By day I function as a spasmodic journalism teacher, intent on encouraging my students to change the world with their words. By night I throw on my writer’s cloak and hang out with adventurous characters who teeter on the edge of suspense and comedy.
Somewhere in between, I write my blog.
Lately the latter has been a challenge because I have been literally away from my computer. What time my laptop and I convene. I devote to the craft. I am polishing my novel before I send it to a potential agent.
But still…I miss being able to connect with my buds through my blog.
Tonight I will be busy meeting parents at our school’s annual parent-teacher conference. Even though I’m usually exhausted by the end of the evening, I look forward to meeting my students and their parents because I genuinely want to meet their needs.
But sometimes these conferences don’t always go as planned. Sometimes, try as we might, we teachers don’t always project the image we want to convey.
There’s always a little apprehension, as well as hopeful expectation, that every teacher feels on PTC night. We don’t want to leave a bad impression.
Being a Christian teacher in a public school sometimes complicates matters, especially when there are so many denominations and beliefs. I don’t want parents to think I’m overstepping my bounds. I don’t want them to think I’m pushing my beliefs or brainwashing their children just because I am who I am.
My goal is to teach and to reach. I try to live my faith through my acts of kindness. I don’t want to “turn off” my students because we don’t share the same faith. When God orchestrates my abilities to lead my students toward Him, I am pleased to be his vessel, his tool.
I guess you might say I am a Christian teacher, but my audience is the general market…I mean the children of the public school. I teach from a Christian worldview.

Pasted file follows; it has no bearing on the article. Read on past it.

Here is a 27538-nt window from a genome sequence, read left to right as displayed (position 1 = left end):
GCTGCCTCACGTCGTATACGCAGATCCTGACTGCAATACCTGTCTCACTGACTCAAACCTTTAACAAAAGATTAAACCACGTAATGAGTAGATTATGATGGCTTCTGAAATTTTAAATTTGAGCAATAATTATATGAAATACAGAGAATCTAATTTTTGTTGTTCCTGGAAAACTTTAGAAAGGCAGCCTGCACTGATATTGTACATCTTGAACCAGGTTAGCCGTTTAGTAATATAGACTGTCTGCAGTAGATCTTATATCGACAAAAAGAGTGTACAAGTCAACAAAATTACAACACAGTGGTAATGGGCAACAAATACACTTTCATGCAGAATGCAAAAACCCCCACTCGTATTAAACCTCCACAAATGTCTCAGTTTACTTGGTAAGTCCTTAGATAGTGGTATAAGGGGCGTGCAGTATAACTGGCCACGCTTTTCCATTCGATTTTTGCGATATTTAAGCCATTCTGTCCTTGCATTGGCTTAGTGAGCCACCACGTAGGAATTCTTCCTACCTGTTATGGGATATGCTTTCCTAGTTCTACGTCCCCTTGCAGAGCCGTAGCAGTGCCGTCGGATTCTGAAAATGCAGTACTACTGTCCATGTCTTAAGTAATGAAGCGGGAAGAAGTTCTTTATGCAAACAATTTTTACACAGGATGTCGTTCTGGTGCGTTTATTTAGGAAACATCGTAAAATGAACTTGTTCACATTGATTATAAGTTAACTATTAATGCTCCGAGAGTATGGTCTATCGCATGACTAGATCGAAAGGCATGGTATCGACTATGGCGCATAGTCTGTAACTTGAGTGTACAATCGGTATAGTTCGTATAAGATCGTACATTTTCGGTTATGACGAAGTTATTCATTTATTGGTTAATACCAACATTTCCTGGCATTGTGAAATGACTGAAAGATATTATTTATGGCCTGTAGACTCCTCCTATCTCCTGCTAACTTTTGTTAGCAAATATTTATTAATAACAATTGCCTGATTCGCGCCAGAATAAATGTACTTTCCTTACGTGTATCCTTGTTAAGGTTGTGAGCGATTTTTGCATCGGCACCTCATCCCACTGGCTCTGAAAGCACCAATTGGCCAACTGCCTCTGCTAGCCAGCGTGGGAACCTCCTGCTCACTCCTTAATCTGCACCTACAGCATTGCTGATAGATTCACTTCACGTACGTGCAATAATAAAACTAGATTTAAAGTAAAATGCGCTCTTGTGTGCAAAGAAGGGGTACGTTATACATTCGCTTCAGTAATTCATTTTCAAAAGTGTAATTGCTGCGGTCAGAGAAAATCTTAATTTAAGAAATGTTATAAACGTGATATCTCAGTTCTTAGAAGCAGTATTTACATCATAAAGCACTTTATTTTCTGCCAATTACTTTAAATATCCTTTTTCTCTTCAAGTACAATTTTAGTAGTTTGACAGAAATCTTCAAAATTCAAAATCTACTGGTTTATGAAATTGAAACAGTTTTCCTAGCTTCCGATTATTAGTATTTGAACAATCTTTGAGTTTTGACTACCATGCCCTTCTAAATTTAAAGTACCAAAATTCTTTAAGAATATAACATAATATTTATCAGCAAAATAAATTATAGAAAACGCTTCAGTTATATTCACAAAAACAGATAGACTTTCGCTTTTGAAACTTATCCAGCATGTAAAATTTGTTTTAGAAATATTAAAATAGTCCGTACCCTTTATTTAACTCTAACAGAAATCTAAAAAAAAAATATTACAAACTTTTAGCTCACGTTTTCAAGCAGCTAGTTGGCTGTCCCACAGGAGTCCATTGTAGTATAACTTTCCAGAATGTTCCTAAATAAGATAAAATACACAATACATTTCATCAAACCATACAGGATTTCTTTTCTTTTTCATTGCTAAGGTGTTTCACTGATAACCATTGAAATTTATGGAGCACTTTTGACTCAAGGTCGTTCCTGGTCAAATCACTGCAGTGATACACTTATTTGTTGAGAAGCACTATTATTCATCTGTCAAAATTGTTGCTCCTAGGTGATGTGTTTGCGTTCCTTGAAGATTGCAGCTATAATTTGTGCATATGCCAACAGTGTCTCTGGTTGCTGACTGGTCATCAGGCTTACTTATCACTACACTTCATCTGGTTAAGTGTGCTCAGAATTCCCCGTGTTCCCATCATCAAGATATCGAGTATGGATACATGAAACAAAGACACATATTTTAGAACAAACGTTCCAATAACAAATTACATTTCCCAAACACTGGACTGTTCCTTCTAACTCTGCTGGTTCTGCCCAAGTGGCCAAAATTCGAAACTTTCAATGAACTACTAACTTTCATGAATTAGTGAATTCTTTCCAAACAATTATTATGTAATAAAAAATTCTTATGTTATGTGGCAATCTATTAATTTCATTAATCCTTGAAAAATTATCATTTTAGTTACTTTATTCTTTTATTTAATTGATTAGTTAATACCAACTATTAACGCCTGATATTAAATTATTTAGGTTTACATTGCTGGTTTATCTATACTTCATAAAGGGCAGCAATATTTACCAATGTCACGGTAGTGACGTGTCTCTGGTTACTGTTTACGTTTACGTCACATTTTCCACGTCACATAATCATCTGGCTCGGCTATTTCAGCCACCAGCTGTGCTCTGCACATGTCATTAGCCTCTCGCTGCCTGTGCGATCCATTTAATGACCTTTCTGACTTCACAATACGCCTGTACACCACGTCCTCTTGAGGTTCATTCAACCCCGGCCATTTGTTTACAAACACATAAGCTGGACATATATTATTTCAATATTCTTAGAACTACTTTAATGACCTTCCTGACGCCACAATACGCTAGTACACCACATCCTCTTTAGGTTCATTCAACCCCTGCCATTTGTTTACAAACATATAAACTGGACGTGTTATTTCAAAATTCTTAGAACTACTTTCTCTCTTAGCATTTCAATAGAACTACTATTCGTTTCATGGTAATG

I remember one PTC night a few years ago. I spent hours cleaning my desks. I wore a nice professional outfit. I wanted to look my best. My dance card was full, and I had a long list of parents. I eyed the door nervously as I waited for my first visitor.
I don’t recall the name of my first parent, but she eyed me suspiciously even though I did my best to be as amiable and positive as possible.
The next parent and the next parent did the same. In fact, every parent was a repeat performance.
I was baffled.
I also couldn’t figure out why my co-worker repeatedly stuck his head in my door. He laughed and waved each time he walked by. I was a bit annoyed. I couldn’t concentrate on my conferences because I kept trying to figure out why he was harassing me.
By the end of the evening after all my parents had gone home, I figured out the source of my trouble. Above my head behind my back was a huge painting with words that read “Welcome to Hell.”
That painting was the first image all the parents saw when they walked in my room.
I guess I don’t have to explain how the painting got there. My laughing co-worker took it upon himself to help decorate by using a project one of his British literature students had painted. It was a tribute to Dante’s Inferno. He must have hung it on the wall while I was in the restroom. I don’t know how I missed it.
I can only imagine the perceptions of my visiting parents—all because my crazy co-worker “labeled” my classroom.
I guess that just goes to show that labels and images can change people’s perceptions even if they haven’t actually taken time to get to know the product—or the person.
Tonight I’ll be careful to portray a positive image. I have one goal in mind—to let my students and their parents know I really do care.
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